The forest looms over top of a tiny house at the top of a hill, with an even bigger garage. When you pull into the Berkenpas’ driveway, it’s easy to see how the forest could eat up some of our modern conveniences.
Such was the case with a 1956 International SF180.
Mike Berkenpas says the family of his wife, Jean-Ann, has owned the property as well as an array of vehicles, and as the years passed, some of the vehicles became the property of the forest.
Jean-Ann Berkenpas, originally McKirdy, says her family has lived there since 1951. When Mike and Jean-Ann moved in, Mike says he was doing some exploring when he saw the truck in the woods, and fell in love.
“It was covered in moss and piled up branches… It was overgrown,” says Berkenpas.
“The last time I could find it insured was in 1989,” he says.
The more and more Berkenpas looked it over, he began to realize what good shape the vehicle was in. He set about his free time to see if he could get it running, he says.
The process quickly became a step-by-step to see if he could get the engine to turn over, he says, then once it turned over he got even more excited. Then he tried to make the engine fire, he says.
“It was three months to get the truck driving,” says Berkenpas. “I’ve spent probably another year just working on other little things on it.”
The truck was initially purchased for logging, according to Berkenpas, and as a result contains tandem axles.
Those tandem axles is what makes the truck so rare, Berkenpas says, and he hasn’t found another surviving truck, as he’s only seen them in junkyards or up on blocks.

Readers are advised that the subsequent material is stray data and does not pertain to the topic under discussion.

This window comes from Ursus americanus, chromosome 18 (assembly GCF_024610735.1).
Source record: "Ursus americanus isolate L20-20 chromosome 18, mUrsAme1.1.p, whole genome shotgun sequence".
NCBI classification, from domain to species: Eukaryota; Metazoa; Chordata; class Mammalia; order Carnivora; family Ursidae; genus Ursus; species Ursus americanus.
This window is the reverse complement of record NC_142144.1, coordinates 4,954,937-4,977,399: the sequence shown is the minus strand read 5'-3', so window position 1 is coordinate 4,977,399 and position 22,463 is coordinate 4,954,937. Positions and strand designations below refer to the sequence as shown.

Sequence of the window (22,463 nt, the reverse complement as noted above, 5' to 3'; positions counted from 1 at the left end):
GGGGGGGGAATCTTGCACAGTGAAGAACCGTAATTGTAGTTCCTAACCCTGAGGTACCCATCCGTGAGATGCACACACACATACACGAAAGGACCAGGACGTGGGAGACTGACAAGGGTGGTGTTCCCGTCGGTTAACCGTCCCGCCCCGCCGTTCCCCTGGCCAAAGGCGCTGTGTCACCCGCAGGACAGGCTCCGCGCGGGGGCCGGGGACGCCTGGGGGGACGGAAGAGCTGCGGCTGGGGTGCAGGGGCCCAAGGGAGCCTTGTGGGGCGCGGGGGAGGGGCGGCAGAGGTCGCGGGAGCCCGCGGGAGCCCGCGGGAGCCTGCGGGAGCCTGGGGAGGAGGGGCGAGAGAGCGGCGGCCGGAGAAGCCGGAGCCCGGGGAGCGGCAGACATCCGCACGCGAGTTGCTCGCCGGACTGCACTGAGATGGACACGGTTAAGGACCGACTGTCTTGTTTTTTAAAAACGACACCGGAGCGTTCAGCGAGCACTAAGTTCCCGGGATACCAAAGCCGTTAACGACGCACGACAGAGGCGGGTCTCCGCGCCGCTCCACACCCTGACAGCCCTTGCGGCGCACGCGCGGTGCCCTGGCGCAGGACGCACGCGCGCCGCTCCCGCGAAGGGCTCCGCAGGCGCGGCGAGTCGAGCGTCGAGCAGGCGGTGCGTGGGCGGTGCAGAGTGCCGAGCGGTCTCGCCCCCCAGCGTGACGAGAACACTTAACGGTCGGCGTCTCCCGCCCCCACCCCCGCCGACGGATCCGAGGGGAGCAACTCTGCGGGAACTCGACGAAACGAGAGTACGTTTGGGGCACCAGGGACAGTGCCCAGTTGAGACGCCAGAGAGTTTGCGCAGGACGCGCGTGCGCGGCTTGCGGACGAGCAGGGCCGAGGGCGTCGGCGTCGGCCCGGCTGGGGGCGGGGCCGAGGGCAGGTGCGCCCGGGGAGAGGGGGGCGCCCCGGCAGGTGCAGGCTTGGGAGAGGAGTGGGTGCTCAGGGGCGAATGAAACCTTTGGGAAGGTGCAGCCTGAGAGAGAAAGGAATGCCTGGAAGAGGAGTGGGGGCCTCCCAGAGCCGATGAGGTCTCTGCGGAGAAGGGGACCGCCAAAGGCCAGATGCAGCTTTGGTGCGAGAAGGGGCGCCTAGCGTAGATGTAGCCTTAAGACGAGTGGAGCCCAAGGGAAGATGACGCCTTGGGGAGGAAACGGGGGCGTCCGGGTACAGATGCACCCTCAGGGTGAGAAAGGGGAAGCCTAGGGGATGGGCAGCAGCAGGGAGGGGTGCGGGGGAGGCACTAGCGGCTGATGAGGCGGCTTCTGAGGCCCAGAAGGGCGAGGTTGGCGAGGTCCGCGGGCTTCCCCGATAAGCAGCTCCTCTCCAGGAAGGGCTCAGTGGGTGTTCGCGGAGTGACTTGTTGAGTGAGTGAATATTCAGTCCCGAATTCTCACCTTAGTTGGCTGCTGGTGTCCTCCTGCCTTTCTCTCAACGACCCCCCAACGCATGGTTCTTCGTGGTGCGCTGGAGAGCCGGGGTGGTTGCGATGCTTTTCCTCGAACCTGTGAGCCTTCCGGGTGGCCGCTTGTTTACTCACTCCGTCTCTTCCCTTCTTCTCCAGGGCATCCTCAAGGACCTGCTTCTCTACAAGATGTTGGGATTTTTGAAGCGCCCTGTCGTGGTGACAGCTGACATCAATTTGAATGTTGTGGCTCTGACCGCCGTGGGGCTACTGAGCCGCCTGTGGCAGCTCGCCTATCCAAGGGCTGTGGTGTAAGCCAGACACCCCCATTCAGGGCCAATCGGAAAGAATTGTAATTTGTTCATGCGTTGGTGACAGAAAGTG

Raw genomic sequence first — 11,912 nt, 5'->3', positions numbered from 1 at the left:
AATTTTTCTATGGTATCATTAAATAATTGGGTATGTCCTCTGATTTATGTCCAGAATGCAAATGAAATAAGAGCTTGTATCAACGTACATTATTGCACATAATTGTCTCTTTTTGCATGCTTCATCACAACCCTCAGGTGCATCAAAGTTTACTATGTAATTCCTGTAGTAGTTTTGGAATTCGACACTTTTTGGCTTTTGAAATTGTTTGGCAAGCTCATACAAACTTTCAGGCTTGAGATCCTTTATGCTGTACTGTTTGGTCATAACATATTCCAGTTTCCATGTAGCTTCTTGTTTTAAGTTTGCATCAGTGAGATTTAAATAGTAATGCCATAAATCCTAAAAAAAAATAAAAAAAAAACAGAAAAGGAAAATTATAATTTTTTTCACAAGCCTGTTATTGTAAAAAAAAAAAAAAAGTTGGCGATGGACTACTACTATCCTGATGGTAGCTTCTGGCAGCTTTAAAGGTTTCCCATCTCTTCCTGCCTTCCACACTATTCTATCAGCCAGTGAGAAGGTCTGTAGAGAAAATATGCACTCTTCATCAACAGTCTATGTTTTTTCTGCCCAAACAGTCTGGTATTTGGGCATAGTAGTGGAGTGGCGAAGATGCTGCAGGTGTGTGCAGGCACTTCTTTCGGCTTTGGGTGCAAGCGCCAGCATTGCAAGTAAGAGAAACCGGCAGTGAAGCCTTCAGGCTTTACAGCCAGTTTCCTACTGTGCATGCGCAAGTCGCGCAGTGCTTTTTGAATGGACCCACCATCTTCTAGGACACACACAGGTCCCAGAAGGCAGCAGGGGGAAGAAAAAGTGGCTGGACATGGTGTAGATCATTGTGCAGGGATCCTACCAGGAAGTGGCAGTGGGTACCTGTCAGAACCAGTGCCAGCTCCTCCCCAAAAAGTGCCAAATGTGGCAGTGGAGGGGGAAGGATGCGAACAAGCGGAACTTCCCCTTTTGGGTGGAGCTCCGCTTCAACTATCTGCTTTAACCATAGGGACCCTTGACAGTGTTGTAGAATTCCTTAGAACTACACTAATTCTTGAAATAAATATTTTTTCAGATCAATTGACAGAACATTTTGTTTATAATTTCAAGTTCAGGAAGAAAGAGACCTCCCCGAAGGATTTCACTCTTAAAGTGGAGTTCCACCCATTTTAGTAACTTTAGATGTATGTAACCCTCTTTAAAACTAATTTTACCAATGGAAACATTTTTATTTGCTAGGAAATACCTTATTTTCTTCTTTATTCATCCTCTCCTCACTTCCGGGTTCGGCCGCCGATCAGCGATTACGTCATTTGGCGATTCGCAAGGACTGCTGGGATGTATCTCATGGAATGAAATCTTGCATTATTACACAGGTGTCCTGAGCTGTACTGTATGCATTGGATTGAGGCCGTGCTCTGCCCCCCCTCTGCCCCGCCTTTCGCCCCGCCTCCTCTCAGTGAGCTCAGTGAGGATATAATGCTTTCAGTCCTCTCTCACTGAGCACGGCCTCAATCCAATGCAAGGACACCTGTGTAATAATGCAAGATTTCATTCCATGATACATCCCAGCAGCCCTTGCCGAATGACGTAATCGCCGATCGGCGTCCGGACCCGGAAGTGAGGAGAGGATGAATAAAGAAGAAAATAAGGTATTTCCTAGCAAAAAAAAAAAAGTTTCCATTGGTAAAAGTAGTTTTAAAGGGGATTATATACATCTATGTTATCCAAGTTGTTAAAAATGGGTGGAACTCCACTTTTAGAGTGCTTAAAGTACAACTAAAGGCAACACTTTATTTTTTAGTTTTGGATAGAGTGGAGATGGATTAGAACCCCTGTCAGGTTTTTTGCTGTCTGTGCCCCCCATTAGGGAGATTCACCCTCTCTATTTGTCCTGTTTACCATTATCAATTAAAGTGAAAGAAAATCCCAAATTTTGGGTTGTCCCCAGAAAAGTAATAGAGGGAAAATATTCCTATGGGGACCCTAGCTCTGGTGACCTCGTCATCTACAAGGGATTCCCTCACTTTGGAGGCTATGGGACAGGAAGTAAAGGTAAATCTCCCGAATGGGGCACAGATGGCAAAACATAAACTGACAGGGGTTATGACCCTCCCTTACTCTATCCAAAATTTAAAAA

“I think survivability is so low on them because they were work trucks,” he says. “They were just beaten and wrecked.”
The truck has been through more of a rebuild than a restore, according to Berkenpas, estimating the cost of a full restoration at $30,000.
Some smaller International trucks from the same era have been restored and are selling online for between $20,000 and $35,000.
Because Berkenpas’ 1956 International isn’t made anymore and it’s not fully restored, it’s difficult to estimate the vehicle’s worth, but money isn’t the most valuable thing to Berkenpas.
“My favourite part is just sitting in it and watching the instruments move,” says Berkenpas.
“To watch them move around, to feel the engine’s driveshaft through the steering wheel… You don’t get that experience in a modern car,” he says.
While another man might spend $70,000 on a truck he has no real attachment to, Berkenpas says he’ll remember tinkering with this old beauty for the rest of his life.
The truck comes from an era when things were made to last, according to Berkenpas, which makes a vintage truck like his a hands-on piece of manufacturing history.